Yesterday, New York Governor Andrew Cuomo unveiled his own proposal for public financing of campaigns. The governor’s proposal adds to several others currently under consideration to get money out of the electoral system in the state. After a year of high-profile corruption scandals and arrests, it’s clear that something must be done.
In early April, the state senate’s Independent Democratic Conference (a breakaway group of Democratic senators that joined with Republicans to give the GOP control over the state senate) issued a proposal for campaign finance reform. Among the highlights, the proposal completely bans corporate contributions, eliminates transfers between state parties and individual political committees, and increases disclosure requirements. The proposal also eliminates party “housekeeping” accounts, which are used to finance campaign related costs, such as overhead, office space, and utilities. There is currently no limit to the amount of contributions these committees can receive. The bill also establishes an optional public financing program that would provide a 6:1 match for contributions up to $250.
A few days later, the state Assembly unveiled their own public financing proposal that also included an optional system that provides a 6:1 match for contributions up to $250. The bill also requires more disclosure of independent expenditures but still allows the housekeeping accounts to accept unlimited donations. It also would create a new five-member board that would cover the public financing system and election laws, in general. The new board would investigate and refer matters for prosecution by the attorney general, in contrast the current four-member Board of Elections has exclusive jurisdiction over election law violations.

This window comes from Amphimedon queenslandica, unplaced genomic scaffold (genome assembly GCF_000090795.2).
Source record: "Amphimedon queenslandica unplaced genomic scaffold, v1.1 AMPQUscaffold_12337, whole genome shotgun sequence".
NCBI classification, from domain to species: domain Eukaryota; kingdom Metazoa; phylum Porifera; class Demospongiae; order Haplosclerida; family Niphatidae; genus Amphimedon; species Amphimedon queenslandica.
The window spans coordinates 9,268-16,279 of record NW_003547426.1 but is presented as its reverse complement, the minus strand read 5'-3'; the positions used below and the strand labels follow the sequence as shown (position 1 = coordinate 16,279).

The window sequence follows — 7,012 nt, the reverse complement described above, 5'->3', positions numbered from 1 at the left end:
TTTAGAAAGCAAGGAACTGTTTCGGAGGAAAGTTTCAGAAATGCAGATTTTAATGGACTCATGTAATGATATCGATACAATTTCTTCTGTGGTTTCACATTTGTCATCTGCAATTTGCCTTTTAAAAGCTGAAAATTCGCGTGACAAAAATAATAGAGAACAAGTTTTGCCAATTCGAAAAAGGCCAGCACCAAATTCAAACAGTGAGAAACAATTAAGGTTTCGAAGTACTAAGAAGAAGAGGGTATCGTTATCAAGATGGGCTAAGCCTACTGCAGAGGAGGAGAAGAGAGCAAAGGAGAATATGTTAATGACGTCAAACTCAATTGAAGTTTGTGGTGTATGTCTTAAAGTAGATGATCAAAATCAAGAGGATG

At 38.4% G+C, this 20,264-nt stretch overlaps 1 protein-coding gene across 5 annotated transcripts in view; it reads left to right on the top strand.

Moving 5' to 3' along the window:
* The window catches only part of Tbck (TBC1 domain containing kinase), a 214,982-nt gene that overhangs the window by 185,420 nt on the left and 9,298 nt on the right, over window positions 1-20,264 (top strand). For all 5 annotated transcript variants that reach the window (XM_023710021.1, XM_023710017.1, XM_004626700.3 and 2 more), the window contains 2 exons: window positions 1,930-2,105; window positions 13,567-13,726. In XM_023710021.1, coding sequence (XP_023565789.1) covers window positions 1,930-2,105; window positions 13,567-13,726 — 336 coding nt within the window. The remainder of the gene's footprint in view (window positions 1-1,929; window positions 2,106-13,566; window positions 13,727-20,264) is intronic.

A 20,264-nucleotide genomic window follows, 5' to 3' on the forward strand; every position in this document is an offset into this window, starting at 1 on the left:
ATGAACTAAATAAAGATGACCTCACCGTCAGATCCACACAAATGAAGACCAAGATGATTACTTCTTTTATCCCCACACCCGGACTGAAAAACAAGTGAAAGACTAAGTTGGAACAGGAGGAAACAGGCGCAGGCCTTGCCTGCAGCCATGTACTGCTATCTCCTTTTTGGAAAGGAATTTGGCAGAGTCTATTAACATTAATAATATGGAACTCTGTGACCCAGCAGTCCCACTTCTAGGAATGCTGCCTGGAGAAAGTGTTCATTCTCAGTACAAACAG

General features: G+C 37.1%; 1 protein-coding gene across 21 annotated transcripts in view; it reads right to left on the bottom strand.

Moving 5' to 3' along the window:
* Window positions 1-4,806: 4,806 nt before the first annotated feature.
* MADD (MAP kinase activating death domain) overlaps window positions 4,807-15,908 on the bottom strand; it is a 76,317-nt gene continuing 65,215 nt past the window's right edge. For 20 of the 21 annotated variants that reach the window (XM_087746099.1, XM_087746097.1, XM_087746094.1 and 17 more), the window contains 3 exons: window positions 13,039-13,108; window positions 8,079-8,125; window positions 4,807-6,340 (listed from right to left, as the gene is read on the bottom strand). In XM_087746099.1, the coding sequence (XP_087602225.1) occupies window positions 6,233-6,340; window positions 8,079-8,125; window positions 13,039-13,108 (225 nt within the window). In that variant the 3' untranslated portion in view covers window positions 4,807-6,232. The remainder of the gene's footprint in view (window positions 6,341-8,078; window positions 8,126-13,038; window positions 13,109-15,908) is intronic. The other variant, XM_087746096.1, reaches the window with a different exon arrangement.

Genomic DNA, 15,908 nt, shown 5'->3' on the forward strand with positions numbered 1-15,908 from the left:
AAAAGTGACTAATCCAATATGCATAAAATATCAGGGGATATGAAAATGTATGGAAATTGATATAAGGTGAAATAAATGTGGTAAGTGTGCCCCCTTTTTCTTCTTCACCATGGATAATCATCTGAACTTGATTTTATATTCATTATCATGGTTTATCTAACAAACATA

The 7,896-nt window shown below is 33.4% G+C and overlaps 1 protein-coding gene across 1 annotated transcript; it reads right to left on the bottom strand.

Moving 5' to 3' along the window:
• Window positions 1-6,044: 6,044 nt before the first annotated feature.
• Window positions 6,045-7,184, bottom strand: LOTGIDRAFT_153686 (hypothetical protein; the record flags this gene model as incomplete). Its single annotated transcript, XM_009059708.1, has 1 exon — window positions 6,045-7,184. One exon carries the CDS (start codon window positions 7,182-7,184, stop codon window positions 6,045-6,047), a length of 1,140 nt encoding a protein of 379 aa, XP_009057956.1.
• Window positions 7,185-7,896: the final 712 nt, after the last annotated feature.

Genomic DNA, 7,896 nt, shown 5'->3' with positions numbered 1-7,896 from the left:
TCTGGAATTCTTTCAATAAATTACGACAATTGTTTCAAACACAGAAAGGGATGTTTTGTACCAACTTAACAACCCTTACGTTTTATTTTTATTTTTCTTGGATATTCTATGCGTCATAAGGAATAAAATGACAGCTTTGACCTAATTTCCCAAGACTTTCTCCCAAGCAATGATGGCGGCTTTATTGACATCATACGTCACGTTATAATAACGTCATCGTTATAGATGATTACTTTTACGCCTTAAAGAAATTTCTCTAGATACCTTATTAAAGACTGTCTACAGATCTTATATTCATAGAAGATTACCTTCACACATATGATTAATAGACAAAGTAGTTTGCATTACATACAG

Like the other two plans, Governor Cuomo proposes a matching program. He also wants to lower corporate contribution limits and place limits on the amount of money that housekeeping accounts can accept. It also includes the most aggressive disclosure law that would require any contributions to a PAC, lobbying 501 (c)(3), other 501 (c) organization, political committee, or political party over $500 will be disclosed within 48 hours and within 24 hours near Election Day. Current law requires disclosure every six months to a year, if disclosure is required, at all.
The 6:1 matching provision is based on New York City’s public financing system. The City’s matching limit is a bit lower—$175—but the impact of the program is clear. Matching small donor contributions brings more people into the electoral system and elevates the importance of small donations. A review of the City’s program found that matching funds increased the proportional role of small donors, increase the number of small donors, and shifted the demographic and class profile of donors.
As we highlighted in Stacked Deck, the donor class is largely comprised of affluent individuals. Matching small contributions start to change that dynamic. A $20 donation becomes $120. A $100 donation becomes $600. Instead of relying on big donors, candidates can raise their campaign funds from a more diverse donor base, which allows them to hear from more diverse voices and interests.
Money, perhaps more than anything, is corrupting our electoral system. With just one week remaining in the legislative session, something must be passed in New York to turn the tide back towards constituents and away from affluent and corporate interests.
You may also like:
You need to be logged in to comment.
(If there's one thing we know about comment trolls, it's that they're lazy)